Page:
Earlier this year, Africa notched up its first four unicorns – start-ups that have each achieved a $1 billion+ in valuation. The success of these fintech disruptors has seen a wave of optimism sweep across a continent that is increasingly regarding purpose-driven entrepreneurship as its most promising path to sustainable socio-economic development across the continent.
Amid this positive outlook for African entrepreneurship, the Allan Gray Orbis Foundation recently hosted AfriJam2021, the highly anticipated three-day event that brought together the participants in its three entrepreneurial development programmes coupled with the continent’s top business creators, change-makers and thought leaders. Exploring Digitalisation, Collaboration & Sustainability, the summit presented a range of masterclasses, interactive speaker sessions and networking activities to encourage young entrepreneurial leaders to create the shared future in Africa that they can be proud of and to further inspire these young Africans to solve problems for Africa.
The Foundation’s Head of Programmes, Charleen Duncan explains, “What was clear at AfriJam2021 is that there is a significant energy invigorating Africa’s entrepreneurial ecosystem, which is growing from strength to strength. There is a keen awareness that mission-centred African entrepreneurs have a considerable power to address long-standing issues on the continent from healthcare to education, from agriculture, transportation to livelihoods. Africans are digitally-savvy, and we have the capabilities to combine disruptive tech and innovative ideas to create social enterprises and businesses that solve problems in our communities, cities and countries. As African entrepreneurship grows as a force for transformation, we also have the advantage of our innate ability to choose collaboration over individualism which helps to build a more robust and diverse entrepreneurial ecosystem.”
Africa offers investors limitless potential
Leading entrepreneurs and investors from across the continent participated in the event’s discussions, sharing experiences, insights and perspectives. Adenike Sheriff, Chief of Staff at Future Africa which connects African innovators with resources for scaling up including global funding, emphasised that Africa holds extraordinary promise for investors.
“There are currently infinite possibilities for the combination of financing and disruptive tech to enable Africa to leapfrog over what have been intractable development challenges. If you are an investor who wants to make a world-changing difference, then Africa offers you the greatest potential to have an impact across the full range of socio-economic endeavours. In addition, we are currently the world’s youngest continent, and our population is rapidly growing. We have huge, ever-increasing markets making investments in African entrepreneurs more viable, and potentially, much more profitable,” explains Sheriff.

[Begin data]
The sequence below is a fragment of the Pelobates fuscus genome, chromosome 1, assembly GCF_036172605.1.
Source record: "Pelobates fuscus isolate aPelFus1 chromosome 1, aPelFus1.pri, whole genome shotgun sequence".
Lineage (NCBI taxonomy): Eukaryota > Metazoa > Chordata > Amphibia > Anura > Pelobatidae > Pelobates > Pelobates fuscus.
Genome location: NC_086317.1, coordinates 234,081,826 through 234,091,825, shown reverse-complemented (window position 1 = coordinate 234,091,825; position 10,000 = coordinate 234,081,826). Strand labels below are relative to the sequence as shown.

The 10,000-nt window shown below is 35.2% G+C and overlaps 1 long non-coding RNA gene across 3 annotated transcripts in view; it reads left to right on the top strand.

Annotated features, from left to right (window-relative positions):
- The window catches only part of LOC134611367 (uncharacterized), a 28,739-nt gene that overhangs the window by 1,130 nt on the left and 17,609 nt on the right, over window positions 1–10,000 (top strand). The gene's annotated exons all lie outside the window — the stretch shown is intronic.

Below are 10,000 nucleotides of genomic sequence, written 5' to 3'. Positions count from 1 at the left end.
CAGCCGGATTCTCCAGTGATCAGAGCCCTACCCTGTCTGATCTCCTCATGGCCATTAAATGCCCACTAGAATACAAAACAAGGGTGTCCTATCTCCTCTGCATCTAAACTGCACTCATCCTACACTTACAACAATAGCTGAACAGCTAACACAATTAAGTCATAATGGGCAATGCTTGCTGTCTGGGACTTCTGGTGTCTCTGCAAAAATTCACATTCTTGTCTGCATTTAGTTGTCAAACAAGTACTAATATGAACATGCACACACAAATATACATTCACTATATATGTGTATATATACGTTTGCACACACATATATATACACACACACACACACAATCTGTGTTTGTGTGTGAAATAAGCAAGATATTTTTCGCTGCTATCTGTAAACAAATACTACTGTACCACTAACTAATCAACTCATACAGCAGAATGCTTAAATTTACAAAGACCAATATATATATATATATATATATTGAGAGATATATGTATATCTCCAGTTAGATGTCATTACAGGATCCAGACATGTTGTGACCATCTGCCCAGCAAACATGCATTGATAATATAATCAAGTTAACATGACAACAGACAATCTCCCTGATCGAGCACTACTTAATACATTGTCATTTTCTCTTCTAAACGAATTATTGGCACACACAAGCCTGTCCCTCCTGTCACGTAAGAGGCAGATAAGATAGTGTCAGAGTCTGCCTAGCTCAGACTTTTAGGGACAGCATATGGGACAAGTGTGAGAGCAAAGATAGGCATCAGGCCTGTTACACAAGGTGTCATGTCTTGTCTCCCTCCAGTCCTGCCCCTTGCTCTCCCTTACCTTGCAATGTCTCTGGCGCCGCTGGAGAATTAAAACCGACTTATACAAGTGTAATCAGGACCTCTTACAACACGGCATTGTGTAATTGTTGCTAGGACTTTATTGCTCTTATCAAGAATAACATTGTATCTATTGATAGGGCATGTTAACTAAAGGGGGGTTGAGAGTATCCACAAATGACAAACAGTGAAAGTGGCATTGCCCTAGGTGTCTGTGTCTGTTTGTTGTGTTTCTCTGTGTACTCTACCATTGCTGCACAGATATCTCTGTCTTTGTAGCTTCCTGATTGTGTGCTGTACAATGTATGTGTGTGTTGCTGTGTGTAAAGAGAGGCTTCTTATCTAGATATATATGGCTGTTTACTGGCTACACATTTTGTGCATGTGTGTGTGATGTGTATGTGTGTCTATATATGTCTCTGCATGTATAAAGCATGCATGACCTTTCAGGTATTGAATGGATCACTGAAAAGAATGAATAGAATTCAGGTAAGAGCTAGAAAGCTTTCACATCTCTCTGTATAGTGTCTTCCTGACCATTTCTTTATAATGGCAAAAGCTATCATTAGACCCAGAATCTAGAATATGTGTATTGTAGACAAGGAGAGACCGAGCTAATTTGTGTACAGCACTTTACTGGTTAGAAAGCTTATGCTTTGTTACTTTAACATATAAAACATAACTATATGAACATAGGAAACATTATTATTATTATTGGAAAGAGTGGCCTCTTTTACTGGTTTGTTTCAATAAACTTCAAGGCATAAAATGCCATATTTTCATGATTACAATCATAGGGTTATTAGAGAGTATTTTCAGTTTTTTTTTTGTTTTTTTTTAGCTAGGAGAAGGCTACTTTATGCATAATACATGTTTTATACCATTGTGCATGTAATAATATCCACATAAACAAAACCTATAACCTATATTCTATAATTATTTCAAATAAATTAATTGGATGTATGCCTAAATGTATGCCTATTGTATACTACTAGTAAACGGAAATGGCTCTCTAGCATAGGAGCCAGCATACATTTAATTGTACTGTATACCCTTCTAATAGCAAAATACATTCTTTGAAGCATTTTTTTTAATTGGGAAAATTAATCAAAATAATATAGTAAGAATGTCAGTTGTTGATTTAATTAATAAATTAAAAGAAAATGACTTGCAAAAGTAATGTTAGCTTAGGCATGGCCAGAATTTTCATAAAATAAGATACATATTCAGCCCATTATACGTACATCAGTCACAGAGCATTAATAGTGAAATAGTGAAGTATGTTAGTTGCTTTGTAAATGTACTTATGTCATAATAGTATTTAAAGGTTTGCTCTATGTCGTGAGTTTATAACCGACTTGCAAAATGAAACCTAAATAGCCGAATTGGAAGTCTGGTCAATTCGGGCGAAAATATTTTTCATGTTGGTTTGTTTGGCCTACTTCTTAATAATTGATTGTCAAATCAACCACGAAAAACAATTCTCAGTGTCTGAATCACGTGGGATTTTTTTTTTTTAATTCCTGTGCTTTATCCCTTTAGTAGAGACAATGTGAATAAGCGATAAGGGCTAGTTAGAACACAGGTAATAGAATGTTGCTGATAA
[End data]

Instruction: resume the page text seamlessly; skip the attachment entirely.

While there is a rising call for increased home-grown investment by African venture capitalists, high net worth individuals and crowd-funding efforts, Sheriff noted that it does not matter where the resources come from. “Finding common ground between investor and founder is all about impact,” she says, “We want to connect investors from Africa and around the world who are interested in innovation with the best African start-ups which they can believe in. At this time, our focus needs to be on filling the funding gaps. Africa’s fintech start-ups are well-proven on the global stage. E-commerce ventures are gaining ground. We see other areas with just as much potential, like education and healthcare. There also needs to be a focus on supporting Africa’s women entrepreneurs who have yet to get their fair share of funding and access to resources for their great ideas to grow into thriving enterprises.”
Entrepreneurial education – a new frontier for Africa
With 77% of the continent’s population under 35 years, African entrepreneurs will struggle to realise its potential without broad-scale engagement with the younger generations who need to be educated, inspired and supported if they are to carry the torch forward. But this is not just about developing business-savvy individuals, attracting capital or understanding how to deploy tech innovations. The promise of African entrepreneurship is also rooted in finding solutions to Africa’s social and economic challenges.
This requires younger generations to be invested in transforming lives, defeating poverty, social injustice and defending the planet.
Chebet Chikumbu, the Africa Director of Global Citizen said, “The best entrepreneurs are change-makers and ethical leaders. In Africa, entrepreneurship needs to go beyond personal enrichment and be embedded in a just framework. The exciting potential lies in how African lives are changed for the better, how communities are lifted out of poverty and how people live fulfilling lives without perpetuating environmental harms. Empowering our youth to take game-changing action is how they collaborate to create a future where they can realise their potential.”
Duncan concludes, “There’s an entrepreneurial mindset that we need to focus on developing right now, and that includes inculcating ethical leadership within Africa’s entrepreneurial ecosystem. The continent is already moving beyond survival entrepreneurship, and it’s imperative to support inclusive enterprises that solve problems across African societies. This is the pathway to providing dignified work, creating generational wealth and transforming our communities.”